- Yes
- Yes, with BR changes
- No, with comments

0 voters

I started this suggestion on the old forum but that is no longer available, so I’m restarting it here.

This initially started as something for uncapped, solid AP but I believe it can be used for APCHE and APCR. I’m still working on Soviet APHE.

I’ll start with solid, uncapped AP again and more or less copy what I posted on the old forums.

My suggestion is to modify the current armor penetration calculator to better represent AP performance. With the adoption of the formula system, the performance of AP and APC rounds were made uniform, disregarding historical documentation. While this has reduced the work to implement new rounds and eliminated debates about penetration standards. The downside is specific round performance is no longer historical. The issue is further compounded by the use of standard slope modifiers. The slope modifiers come from WWII Ballistics, Armor and Gunnery. They are dependent on the penetration data from the same source. The issue starts with how Gaijin implemented its formula. Instead of calculating the necessary theoretical penetration for the standard WWII BAG slope modifiers to work, Gaijin attempted to account for certain AP rounds shattering. The “shattered” vertical penetration is reduced from the theoretical penetration of the round. When that reduced vertical penetration is applied to the standard slope modifiers, the sloped performance of the round is also reduced. In many cases, the shattered vertical penetration performance is accurate, but the reduced sloped penetration is not. In other cases, the round did not shatter against vertical armor, so both its vertical and sloped penetration is incorrect. This issue can be addressed by removing the “shattering” modifier from the AP round version of the calculator and changing the K factor to 1800.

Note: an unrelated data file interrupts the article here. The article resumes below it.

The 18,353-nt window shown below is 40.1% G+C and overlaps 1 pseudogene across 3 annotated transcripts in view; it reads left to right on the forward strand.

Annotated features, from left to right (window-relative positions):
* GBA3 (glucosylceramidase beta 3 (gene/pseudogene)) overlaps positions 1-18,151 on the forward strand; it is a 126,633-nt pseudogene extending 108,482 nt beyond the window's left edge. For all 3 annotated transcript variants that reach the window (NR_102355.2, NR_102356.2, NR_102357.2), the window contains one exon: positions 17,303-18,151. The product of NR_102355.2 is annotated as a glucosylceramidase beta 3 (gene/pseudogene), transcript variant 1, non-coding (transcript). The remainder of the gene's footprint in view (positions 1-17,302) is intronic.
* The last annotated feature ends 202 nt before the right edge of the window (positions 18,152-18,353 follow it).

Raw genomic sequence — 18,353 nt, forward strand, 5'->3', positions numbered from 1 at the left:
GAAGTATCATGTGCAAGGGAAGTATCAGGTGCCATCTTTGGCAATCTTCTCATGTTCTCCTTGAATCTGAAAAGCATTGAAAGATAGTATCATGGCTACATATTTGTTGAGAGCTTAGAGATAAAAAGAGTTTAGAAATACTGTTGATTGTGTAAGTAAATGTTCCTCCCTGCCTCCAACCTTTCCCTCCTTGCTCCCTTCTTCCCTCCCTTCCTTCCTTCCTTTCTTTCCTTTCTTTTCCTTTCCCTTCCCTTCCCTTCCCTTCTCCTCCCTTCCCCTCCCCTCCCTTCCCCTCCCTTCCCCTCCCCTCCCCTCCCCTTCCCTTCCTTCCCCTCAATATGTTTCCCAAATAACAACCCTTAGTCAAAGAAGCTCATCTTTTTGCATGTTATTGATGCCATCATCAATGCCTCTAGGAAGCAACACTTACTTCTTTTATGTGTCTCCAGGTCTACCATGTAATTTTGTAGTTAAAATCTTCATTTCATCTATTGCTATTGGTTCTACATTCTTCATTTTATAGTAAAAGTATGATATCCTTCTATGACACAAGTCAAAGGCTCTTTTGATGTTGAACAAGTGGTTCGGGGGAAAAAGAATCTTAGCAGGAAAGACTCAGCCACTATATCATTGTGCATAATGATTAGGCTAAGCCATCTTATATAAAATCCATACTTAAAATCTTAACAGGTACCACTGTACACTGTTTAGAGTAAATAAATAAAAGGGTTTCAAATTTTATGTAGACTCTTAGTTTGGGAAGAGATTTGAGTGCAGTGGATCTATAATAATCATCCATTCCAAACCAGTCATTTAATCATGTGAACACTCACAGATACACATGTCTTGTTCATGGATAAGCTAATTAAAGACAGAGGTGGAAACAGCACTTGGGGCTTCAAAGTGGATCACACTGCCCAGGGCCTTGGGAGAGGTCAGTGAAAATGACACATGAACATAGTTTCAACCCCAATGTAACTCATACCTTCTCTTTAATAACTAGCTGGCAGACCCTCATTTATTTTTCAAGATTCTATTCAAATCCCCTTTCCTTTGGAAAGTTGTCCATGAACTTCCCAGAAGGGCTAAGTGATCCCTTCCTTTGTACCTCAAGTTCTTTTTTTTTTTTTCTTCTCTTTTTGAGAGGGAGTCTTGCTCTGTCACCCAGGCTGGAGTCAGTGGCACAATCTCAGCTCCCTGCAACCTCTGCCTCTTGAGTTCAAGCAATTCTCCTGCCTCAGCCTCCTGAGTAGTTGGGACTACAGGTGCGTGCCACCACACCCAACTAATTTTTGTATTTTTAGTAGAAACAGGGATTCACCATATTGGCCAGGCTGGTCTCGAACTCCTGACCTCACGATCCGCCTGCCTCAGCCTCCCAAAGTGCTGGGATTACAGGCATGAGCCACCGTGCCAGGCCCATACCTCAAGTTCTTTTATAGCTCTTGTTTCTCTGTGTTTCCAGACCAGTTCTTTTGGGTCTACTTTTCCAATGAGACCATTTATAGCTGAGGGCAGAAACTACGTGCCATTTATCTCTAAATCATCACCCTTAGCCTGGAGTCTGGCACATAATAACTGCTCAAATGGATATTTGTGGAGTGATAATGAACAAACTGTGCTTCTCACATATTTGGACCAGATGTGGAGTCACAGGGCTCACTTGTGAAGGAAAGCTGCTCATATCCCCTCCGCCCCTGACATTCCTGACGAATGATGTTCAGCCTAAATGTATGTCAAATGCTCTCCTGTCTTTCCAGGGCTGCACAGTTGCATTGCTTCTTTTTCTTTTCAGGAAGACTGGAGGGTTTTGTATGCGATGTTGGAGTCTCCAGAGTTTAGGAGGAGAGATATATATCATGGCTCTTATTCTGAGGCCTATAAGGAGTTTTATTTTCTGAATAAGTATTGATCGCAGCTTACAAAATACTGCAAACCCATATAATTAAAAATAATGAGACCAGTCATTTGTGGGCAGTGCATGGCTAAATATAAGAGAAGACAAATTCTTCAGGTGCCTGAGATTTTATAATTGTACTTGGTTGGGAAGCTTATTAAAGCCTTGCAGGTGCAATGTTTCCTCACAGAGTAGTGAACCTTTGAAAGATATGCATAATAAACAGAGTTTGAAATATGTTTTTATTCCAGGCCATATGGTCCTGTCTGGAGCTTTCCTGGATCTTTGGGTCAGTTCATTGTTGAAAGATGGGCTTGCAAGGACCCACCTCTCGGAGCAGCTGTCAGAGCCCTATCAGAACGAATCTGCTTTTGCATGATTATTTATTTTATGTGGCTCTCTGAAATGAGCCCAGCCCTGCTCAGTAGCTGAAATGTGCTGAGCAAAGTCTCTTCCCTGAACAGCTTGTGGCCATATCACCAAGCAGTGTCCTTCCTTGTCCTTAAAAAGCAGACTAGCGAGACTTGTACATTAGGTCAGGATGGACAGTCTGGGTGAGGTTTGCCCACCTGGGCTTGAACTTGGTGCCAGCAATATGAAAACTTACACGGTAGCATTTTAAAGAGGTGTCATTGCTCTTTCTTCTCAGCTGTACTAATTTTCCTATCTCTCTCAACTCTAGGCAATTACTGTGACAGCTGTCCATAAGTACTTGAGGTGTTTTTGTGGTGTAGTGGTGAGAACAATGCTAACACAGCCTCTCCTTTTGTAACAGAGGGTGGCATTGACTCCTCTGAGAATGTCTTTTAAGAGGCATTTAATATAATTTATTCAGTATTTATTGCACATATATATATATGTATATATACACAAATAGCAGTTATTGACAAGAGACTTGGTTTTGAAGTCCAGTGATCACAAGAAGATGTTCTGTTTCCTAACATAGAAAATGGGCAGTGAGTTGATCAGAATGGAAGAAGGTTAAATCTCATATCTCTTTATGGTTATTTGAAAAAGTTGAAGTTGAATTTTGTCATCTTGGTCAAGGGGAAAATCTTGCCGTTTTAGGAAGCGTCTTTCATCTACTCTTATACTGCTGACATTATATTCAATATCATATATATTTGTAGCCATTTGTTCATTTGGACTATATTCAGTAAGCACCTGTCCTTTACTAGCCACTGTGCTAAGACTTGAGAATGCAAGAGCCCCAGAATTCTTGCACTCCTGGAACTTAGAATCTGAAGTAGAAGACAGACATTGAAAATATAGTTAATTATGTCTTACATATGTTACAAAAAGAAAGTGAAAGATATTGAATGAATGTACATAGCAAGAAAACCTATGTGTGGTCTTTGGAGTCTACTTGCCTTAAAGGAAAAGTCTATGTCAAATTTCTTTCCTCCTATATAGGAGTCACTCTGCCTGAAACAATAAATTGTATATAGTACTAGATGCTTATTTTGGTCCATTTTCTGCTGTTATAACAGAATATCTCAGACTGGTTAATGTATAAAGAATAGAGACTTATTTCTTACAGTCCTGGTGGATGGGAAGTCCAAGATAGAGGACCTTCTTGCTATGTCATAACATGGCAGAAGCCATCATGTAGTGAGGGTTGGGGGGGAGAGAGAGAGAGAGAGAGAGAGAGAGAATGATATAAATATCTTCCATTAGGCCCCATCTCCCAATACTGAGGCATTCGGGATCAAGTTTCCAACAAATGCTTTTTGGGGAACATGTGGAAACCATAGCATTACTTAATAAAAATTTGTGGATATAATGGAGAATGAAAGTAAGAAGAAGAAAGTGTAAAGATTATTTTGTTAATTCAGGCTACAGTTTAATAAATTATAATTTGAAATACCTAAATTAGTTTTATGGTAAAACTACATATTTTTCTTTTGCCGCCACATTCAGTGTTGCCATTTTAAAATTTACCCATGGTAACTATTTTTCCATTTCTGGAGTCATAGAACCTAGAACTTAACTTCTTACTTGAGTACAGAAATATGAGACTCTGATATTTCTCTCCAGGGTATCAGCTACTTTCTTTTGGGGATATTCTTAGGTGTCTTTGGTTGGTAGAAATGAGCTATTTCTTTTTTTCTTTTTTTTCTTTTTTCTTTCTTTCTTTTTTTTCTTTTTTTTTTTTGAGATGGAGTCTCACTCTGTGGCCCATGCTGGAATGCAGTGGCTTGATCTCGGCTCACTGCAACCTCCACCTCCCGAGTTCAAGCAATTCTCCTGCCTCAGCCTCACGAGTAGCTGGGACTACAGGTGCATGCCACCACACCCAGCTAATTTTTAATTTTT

Based on work I have done for previous reports, I have been able to establish a few key factors in the AP formula. First, the formula uses a K factor of 1900. Second, the uncapped AP formula applies an additional .9x modifier to the result. That .9x modifier is to represent the shot shattering.

Here’s a screenshot of the formula results. First is the AP results, then the same round with the APCBC box check. AP is 175.20, APCBC is 194.67. 175.20/194.67 is .8999 or rounded up to .9.

Here is a screenshot of a Demarre calculator with the K factor set to 1900. In this version, the “a” variable is the K factor. As you can see, the standard result is 194.67, which is the APC result. The AP result is 175.20. Both results match the calculator results from Gaijin.

## Spoiler

Next, we need to establish a basis for the 1800 K factor. I’ll use 90mm T33, since its a well documented round. The 90mm T33 will defeat the 80mm Panther glacis plate to roughly 1400 yards. This is shown by the following document. The penetration chart below shows the 90mm T33 will pen the 3.15" (80mm) at 55 degree glacis plate to about 2425 feet per second. The chart is based on US navy criterion, so the standard is pretty strict. Its a good basis for the performance of the round.

## Spoiler

Using the in game armor protection analysis, we can see the Panther glacis equates to 171mm of protection against the 90mm T33.

## Spoiler

Using the Demarre formula to change the penetration at 2425 fps to the muzzle velocity of 2800 fps, we get the following penetration.

Now, going back to our Demarre calculator, with the K factor set to 1800, we get the following results for 90mm T33 at 2800 fps.

## Spoiler

To verify the results, we can look at another round. 57mm M70 AP is not prone to shattering, so we can use it as a good reference. The navy criterion chart is below.

## Spoiler

At its muzzle velocity, the M70 AP penetrates a little over 5.5" or 140mm of vertical armor. Using the 1800 K factor, we get the following result.

## Spoiler

Roughly 142mm instead of over 140mm is close enough to call it good.

So, basically, I suggest removing the .9x modifier for uncapped solid AP and changing the K factor to 1800.